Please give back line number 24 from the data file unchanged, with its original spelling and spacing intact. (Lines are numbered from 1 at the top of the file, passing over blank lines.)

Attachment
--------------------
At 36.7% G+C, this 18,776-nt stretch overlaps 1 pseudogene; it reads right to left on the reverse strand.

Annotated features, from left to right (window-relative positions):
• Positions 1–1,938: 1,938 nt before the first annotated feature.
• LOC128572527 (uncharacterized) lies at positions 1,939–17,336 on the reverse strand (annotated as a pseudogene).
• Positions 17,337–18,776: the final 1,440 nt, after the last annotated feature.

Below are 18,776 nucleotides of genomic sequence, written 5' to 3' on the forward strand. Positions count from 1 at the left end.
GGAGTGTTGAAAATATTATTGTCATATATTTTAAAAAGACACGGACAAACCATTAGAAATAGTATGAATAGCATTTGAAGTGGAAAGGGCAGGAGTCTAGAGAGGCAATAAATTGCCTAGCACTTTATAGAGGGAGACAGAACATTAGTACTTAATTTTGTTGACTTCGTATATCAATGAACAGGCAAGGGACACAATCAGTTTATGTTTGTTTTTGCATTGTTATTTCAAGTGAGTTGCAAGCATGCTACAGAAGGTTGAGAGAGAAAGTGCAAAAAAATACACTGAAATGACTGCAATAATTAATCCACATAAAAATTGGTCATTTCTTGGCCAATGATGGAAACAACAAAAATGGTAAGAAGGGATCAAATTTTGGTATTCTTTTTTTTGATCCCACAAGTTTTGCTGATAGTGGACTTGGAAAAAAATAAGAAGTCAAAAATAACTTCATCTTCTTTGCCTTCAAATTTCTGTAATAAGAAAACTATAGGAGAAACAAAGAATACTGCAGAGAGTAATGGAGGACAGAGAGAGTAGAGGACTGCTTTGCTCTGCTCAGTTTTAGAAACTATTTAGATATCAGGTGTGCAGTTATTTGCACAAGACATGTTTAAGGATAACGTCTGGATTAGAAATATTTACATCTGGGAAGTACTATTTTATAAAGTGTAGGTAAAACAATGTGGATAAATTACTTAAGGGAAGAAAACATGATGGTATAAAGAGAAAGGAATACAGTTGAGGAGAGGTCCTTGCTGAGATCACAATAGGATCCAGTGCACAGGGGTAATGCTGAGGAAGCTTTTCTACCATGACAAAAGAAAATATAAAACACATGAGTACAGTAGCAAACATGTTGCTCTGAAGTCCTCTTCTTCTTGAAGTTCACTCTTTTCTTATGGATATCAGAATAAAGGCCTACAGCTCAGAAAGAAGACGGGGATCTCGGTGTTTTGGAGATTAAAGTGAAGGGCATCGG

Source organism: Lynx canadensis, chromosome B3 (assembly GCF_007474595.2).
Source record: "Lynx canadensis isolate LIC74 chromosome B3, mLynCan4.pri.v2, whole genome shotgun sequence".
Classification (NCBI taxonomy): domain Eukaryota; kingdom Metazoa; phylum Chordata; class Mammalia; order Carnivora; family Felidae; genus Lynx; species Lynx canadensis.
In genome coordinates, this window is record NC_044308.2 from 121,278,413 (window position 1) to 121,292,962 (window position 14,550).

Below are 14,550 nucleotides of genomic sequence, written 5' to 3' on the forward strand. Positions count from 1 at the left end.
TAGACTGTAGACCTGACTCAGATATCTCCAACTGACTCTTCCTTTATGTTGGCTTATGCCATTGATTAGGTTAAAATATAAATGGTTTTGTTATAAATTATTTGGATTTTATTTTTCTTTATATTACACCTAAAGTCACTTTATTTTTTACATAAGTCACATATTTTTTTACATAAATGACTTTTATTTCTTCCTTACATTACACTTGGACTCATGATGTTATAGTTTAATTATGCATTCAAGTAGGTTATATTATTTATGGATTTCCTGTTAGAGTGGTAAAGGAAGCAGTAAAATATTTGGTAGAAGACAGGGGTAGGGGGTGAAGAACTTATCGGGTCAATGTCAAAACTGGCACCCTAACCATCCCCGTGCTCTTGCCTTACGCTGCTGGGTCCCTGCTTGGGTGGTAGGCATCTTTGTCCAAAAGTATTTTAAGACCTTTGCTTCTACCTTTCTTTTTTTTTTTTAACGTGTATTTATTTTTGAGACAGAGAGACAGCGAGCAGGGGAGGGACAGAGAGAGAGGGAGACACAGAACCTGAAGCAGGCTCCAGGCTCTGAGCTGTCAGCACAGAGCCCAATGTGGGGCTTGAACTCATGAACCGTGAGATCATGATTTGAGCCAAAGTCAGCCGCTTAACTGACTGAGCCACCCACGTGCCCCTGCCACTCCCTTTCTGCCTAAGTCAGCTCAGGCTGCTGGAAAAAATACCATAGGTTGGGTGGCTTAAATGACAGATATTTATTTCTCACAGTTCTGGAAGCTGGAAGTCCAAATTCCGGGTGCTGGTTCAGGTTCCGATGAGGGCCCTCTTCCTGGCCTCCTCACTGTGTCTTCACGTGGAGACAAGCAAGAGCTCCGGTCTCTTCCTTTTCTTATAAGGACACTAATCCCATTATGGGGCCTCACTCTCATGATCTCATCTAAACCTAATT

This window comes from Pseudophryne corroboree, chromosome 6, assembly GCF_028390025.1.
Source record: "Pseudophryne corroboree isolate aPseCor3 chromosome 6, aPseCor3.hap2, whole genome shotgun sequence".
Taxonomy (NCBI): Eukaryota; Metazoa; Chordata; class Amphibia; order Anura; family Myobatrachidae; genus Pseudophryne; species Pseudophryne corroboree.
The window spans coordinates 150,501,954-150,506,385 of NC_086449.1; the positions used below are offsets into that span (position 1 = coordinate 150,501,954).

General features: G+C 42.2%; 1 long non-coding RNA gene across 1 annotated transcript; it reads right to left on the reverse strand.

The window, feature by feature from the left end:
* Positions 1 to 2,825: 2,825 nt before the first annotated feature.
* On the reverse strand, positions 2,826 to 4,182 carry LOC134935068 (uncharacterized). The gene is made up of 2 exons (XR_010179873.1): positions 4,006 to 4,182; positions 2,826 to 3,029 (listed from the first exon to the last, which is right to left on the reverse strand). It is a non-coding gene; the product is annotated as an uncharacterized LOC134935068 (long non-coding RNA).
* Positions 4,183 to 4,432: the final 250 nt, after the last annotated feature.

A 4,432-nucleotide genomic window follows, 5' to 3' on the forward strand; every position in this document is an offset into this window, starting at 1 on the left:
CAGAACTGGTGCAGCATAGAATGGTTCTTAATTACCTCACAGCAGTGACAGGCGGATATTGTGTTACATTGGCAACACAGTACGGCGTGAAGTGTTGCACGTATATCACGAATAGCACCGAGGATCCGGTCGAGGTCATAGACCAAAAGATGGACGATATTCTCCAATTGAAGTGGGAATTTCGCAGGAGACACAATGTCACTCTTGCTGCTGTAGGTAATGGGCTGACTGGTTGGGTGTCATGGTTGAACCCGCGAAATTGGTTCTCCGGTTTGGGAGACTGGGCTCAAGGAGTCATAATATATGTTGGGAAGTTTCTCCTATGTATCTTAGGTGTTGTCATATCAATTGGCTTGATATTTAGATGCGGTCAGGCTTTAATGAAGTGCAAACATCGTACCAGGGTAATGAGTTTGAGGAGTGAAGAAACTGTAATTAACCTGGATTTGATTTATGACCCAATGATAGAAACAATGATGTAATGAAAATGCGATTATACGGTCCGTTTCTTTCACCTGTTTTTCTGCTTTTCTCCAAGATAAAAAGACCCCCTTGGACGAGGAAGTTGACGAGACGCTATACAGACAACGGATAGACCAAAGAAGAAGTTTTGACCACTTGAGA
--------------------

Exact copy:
CAGAACTGGTGCAGCATAGAATGGTTCTTAATTACCTCACAGCAGTGACAGGCGGATATTGTGTTACATTGGCAACACAGTACGGCGTGAAGTGTTGCACGTATATCACGAATAGCACCGAGGATCCGGTCGAGGTCATAGACCAAAAGATGGACGATATTCTCCAATTGAAGTGGGAATTTCGCAGGAGACACAATGTCACTCTTGCTGCTGTAGGTAATGGGCTGACTGGTTGGGTGTCATGGTTGAACCCGCGAAATTGGTTCTCCGGTTTGGGAGACTGGGCTCAAGGAGTCATAATATATGTTGGGAAGTTTCTCCTATGTATCTTAGGTGTTGTCATATCAATTGGCTTGATATTTAGATGCGGTCAGGCTTTAATGAAGTGCAAACATCGTACCAGGGTAATGAGTTTGAGGAGTGAAGAAACTGTAATTAACCTGGATTTGATTTATGACCCAATGATAGAAACAATGATGTAATGAAAATGCGATTATACGGTCCGTTTCTTTCACCTGTTTTTCTGCTTTTCTCCAAGATAAAAAGACCCCCTTGGACGAGGAAGTTGACGAGACGCTATACAGACAACGGATAGACCAAAGAAGAAGTTTTGACCACTTGAGA